If you’re trying to see how many pages of your website are indexed by Google, the ‘site:’ command will not be very helpful.
The ‘site:’ command simply lists the URLs that Google is aware of.
Those are only known URLs.
This includes pages that are not necessarily indexed.
Using the Google Site operator, you may get a lot of URLs back that are:
The Google site: command is often used to check if a certain URL is indexed by Google.
However, the Google site: command only lists the URLs known, not the URLs indexed.
This means that the Google site: command is not a good way to check if a URL is indexed.
To check if a URL is indexed, you should use the actual Google Search Engine itself.
You can also use other methods, such as the URL Inspection tool in Google Search Console or URLinspector.
There’s simply no other convenient way to check URLs known to Google.
The site command was also changed over the years.
In 2005 you would get a lot of known and indexed URLs back.
The URLs of the Site were also sorted descending by their PageRank.
That means you could use the site command to find the strongest pages on a website.
This was a handy feature, but it was, like many SEO features in Google, crippled at some point.
Since 2009 there has been the Strongest Sub Pages Tool](https://www.linkresearchtools.com/seo-tools/competitor-analysis/sspt/) in LinkResearchTools as a solution, to find the strongest pages on a website.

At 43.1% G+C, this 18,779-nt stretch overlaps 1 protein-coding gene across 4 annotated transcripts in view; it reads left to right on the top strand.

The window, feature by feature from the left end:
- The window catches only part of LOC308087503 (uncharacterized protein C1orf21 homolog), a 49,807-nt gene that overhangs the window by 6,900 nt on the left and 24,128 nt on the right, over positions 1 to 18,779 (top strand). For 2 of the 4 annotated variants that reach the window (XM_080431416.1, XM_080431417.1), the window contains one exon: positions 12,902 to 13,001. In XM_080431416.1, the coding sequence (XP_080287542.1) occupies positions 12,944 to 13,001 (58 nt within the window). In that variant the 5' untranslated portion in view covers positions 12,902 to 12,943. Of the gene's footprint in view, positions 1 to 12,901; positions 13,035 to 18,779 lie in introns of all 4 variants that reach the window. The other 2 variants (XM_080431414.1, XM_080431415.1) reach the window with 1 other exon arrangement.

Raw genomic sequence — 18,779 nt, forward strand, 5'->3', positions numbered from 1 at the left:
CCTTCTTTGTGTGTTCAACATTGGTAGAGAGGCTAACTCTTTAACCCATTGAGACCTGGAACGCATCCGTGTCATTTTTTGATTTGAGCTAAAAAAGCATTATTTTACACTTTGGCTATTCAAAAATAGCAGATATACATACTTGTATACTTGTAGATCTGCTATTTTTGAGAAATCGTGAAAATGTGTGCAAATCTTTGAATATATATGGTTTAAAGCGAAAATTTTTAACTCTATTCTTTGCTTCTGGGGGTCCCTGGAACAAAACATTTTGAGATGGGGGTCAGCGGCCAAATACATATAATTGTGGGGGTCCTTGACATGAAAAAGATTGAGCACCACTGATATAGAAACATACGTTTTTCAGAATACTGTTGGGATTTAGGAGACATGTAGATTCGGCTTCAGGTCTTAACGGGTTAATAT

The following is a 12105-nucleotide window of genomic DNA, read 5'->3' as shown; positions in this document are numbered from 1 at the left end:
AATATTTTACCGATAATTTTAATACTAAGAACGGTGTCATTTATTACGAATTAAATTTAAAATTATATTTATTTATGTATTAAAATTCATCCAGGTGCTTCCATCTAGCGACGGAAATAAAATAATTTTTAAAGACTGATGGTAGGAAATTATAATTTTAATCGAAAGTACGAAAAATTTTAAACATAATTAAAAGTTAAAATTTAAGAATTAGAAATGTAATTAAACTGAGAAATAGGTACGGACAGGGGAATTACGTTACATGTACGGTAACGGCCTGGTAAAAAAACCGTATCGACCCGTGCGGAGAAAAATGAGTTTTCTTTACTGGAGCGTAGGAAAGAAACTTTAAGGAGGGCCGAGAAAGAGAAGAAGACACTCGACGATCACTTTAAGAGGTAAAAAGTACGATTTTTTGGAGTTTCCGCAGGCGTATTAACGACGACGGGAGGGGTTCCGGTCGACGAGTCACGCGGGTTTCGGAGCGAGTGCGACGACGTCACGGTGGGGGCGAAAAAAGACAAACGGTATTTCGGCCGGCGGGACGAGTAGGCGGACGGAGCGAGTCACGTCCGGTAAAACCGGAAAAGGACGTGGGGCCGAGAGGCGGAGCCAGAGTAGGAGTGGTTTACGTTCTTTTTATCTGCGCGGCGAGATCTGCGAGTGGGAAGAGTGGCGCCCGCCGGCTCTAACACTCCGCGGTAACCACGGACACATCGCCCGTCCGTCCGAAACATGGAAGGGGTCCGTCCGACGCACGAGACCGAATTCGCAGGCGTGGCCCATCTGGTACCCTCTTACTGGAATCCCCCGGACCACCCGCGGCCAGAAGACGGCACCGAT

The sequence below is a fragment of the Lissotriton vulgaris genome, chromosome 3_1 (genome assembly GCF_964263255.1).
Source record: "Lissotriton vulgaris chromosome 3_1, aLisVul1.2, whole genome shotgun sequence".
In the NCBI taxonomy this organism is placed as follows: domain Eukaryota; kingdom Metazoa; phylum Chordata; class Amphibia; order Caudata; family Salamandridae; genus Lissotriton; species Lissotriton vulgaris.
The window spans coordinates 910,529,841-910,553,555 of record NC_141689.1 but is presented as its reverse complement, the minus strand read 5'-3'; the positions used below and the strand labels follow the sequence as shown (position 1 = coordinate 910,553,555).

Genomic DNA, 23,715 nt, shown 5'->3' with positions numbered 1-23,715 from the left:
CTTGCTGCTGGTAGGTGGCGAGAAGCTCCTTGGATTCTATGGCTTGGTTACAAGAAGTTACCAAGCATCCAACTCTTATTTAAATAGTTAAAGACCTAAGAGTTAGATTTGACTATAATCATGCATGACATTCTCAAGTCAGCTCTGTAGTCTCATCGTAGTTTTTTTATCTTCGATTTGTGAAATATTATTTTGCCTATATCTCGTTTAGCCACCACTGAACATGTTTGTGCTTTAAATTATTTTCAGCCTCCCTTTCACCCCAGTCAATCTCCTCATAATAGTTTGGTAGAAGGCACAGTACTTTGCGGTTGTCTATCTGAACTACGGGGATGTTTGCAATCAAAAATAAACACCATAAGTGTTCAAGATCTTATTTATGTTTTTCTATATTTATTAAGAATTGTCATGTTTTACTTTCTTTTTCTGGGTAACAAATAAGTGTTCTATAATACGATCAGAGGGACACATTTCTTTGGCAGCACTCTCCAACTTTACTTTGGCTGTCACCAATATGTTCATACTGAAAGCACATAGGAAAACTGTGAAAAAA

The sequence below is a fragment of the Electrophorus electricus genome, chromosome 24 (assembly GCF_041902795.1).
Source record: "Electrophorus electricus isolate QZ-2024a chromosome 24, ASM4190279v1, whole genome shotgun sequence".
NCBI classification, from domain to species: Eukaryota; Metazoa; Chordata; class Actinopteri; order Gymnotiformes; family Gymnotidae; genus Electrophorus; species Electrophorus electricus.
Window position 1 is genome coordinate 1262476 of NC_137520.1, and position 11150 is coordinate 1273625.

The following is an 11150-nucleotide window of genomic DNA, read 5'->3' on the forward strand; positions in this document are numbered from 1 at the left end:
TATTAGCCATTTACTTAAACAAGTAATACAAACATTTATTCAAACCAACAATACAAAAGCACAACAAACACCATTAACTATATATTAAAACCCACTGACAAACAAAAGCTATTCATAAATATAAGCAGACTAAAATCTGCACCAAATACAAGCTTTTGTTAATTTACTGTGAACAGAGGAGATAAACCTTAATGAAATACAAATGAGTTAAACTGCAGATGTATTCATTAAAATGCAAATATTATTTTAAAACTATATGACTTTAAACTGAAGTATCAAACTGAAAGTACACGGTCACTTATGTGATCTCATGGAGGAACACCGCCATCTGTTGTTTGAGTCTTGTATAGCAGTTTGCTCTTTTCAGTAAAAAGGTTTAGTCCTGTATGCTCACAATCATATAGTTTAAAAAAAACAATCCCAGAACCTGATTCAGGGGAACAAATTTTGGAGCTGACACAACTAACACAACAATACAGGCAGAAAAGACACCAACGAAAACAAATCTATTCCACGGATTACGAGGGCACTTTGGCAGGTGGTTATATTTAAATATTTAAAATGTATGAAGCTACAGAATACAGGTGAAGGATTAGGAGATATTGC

In 2015 we noticed that the Google site command was returning a lot more URLs than indexed.
We suddenly saw a lot of URLs from subdomains that we redirected, URLs that should NOT be returned in the search results.
This was the moment in time, and probably it started even earlier when the Google Site command started to return the “Known” URLs, not the indexed ones.
Now when you talk to OG SEOs, people that have been in the industry for a lot longer than since 2015, they may not have noticed the changed. They may still think that the site command returns the indexed URLs.
Today you can only use the Google site command to get a list of URLs that Google is aware of.
That is still very useful, but consider the following example:
You can find an example pictured below with the search for
The URL returned was a part of the German online documentation for LinkResearchTools and was hosted at this specific sub-domain ca. until 2018.
The resulting URL starts a redirect chain, even at the old
http level of the platform used back then to
https pages in a more recent CMS system.
As you can see, something is going on there. The diagnosis was made using the popular Redirect Trace extension.
And Google seems to have good reason to keep the original URL
in their URL memory (it’s not linked here, on purpose, because that would be an excellent reason to keep the URL in the memory.
Google will never return that URL in the organic search results, as it has been redirected to a new URL for a long time.
It is not on Google?
But we just found this URL
via the SITE command!
This URL was last crawled on July 11 2021, interesting.